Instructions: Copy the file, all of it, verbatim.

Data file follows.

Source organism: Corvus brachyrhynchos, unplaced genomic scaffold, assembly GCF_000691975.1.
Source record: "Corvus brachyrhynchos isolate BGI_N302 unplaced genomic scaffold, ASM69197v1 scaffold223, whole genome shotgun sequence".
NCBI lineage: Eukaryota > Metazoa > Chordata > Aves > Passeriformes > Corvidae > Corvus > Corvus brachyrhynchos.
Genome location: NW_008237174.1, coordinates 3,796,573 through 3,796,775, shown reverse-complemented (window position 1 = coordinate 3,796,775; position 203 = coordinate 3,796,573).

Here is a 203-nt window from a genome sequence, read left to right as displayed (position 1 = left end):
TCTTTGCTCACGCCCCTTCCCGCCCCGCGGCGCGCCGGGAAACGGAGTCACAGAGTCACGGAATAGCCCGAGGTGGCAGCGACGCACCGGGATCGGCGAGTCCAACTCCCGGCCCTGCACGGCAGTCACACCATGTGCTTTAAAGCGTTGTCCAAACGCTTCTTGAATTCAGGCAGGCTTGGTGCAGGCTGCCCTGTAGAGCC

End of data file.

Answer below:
Source organism: Corvus brachyrhynchos, unplaced genomic scaffold, assembly GCF_000691975.1.
Source record: "Corvus brachyrhynchos isolate BGI_N302 unplaced genomic scaffold, ASM69197v1 scaffold223, whole genome shotgun sequence".
NCBI lineage: Eukaryota > Metazoa > Chordata > Aves > Passeriformes > Corvidae > Corvus > Corvus brachyrhynchos.
Genome location: NW_008237174.1, coordinates 3,796,573 through 3,796,775, shown reverse-complemented (window position 1 = coordinate 3,796,775; position 203 = coordinate 3,796,573).

Here is a 203-nt window from a genome sequence, read left to right as displayed (position 1 = left end):
TCTTTGCTCACGCCCCTTCCCGCCCCGCGGCGCGCCGGGAAACGGAGTCACAGAGTCACGGAATAGCCCGAGGTGGCAGCGACGCACCGGGATCGGCGAGTCCAACTCCCGGCCCTGCACGGCAGTCACACCATGTGCTTTAAAGCGTTGTCCAAACGCTTCTTGAATTCAGGCAGGCTTGGTGCAGGCTGCCCTGTAGAGCC